Introduction to Cara

The Creffield Area Residents’ Association, CARA, was set up in 1975 by a group of residents living in Creffield Road, and the roads leading off Creffield Road. Its formation had been prompted by concern about a hostel for ex-prisoners in the former Silverdale girls’ school, which stood derelict. 

Founder members felt the need for an organisation which would keep a watching brief on building developments in the neighbourhood, so that the character of an Edwardian garden suburb was maintained. It also wanted to strengthen the feeling of community spirit amongst people living in the area, who frequently commuted some distance to work.

Later there were other worries about the neighbourhood, and in the 1980s its Chairman at the time, Anthony Rowland, said

‘We want our area to be made into a conservation area because some building alterations are adversely affecting it. Unless you can make alterations to a uniform standard it is better to keep things as they are’.

The group had the support of the local MP at the time, Sir George Young, who promised to lobby the Environment Secretary, then Michael Heseltine. Young declared,

‘That particular part of the borough was built and planned as one unit and it still retains the coherence of a village. If there are many more conversions or alterations the nature of the area will be changed’.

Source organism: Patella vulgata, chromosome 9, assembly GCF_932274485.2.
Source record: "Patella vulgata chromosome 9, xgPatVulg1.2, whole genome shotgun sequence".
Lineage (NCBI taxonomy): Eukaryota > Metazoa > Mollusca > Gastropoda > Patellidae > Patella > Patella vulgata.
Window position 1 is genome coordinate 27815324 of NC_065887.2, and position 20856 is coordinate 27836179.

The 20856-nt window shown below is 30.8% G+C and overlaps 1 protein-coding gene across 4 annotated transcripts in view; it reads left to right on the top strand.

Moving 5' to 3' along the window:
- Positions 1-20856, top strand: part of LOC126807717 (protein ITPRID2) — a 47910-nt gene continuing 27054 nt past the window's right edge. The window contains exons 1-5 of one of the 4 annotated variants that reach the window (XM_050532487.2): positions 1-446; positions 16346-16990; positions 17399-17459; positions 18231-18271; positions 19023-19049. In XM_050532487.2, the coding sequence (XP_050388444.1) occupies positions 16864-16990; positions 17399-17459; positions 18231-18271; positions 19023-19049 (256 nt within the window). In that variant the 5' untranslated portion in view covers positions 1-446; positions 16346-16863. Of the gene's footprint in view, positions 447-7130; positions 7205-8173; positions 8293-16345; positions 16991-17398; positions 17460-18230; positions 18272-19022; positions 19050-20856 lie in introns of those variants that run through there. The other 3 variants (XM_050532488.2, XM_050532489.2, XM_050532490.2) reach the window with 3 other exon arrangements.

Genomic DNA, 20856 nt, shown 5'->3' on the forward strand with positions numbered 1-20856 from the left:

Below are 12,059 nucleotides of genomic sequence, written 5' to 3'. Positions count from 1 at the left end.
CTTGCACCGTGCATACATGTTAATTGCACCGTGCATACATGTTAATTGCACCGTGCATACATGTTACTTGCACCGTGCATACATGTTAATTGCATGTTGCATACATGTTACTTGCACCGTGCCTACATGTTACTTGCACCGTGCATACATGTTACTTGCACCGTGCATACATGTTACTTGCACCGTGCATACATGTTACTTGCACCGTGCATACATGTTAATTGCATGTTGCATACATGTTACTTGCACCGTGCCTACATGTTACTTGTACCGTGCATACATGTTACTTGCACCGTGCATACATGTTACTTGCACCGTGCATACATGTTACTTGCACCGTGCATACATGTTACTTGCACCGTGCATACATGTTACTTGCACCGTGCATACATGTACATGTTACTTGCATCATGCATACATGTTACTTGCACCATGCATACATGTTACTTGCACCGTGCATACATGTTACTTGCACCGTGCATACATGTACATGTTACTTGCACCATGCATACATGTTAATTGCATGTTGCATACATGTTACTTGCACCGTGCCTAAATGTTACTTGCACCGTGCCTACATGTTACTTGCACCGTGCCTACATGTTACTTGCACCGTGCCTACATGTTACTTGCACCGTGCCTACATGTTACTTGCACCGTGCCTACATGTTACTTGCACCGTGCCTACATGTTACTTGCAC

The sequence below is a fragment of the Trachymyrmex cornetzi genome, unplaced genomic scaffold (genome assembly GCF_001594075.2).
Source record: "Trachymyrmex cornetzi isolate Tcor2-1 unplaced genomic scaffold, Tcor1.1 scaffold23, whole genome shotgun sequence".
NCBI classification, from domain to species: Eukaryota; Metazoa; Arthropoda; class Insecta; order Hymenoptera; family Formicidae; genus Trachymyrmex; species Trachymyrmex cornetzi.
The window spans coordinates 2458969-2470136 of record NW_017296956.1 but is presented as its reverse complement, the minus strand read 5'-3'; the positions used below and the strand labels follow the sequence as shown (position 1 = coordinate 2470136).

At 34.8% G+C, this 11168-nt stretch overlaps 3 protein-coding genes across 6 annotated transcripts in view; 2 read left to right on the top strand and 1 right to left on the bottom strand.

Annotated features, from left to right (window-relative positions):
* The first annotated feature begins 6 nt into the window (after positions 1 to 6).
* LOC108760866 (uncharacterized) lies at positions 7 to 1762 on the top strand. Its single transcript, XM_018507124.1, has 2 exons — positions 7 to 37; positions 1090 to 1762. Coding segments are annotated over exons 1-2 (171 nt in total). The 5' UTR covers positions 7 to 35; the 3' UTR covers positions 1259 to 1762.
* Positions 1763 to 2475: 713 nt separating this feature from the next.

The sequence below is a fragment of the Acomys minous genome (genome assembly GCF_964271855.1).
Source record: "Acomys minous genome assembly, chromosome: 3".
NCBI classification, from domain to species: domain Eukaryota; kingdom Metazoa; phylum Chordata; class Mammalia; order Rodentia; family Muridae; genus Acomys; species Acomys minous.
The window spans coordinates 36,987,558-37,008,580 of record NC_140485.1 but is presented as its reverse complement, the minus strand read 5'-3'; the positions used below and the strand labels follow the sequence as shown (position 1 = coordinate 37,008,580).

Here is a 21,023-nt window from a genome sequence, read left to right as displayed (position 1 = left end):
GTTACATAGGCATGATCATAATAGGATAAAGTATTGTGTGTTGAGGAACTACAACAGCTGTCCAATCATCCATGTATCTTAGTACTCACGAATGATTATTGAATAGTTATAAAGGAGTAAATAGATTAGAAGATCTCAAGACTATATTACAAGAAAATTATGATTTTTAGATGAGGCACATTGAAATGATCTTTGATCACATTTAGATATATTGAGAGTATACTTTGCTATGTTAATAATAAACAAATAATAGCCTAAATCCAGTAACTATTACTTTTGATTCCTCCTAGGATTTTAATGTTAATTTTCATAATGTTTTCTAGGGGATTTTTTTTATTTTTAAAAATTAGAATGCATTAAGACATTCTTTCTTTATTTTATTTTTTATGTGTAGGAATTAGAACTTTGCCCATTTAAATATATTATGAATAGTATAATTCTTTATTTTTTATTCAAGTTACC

CARA’s wish was granted, and the Creffield Conservation Area was eventually designated, although this was not finally achieved until 1993. In 2004 the Conservation Area was extended, and now embraces the entire shaded area shown on the accompanying map. 

CARA conservation

The area covered by CARA is slightly larger than that of the Conservation Area and extends to include residential areas to the east of the Twyford Avenue Sports Ground as shown on this second map.

CARA Area with Zones

The governance and financial management of CARA is undertaken by an Executive Committee composed of volunteers who receive no payment for their services. There is an Annual General Meeting held in May each year, to which all members are invited. Annual General Meeting Minutes and Reports of meetings of the Executive Committee are posted on the Members’ area of the website.CARA plans four social events a year in order that local residents might meet each other, and that new residents might feel part of the community of the area.

The purposes of CARA were written to reflect these aspirations, and to set down rules for how CARA operates.  CARA is one of Ealing Council’s consultation partners, and is invited to comment on all planning applications in the area. CARA is also represented on a number of Council-run committees, for example, the South Acton Ward Forum, and the South Acton Police Panel, and the Creffield Conservation Committee. CARA has also had representation on the Save Ealing Centre lobby, and the Night Time Economy Committee (established to bring agencies operating at night together – such as police and local ambulance services), and is developing Neighbourhood Watch schemes to cover CARA streets, linked with the Safer Neighbourhoods Team of the Metropolitan Police. CARA is also in close touch with the fly-tipping and graffiti section of the Council.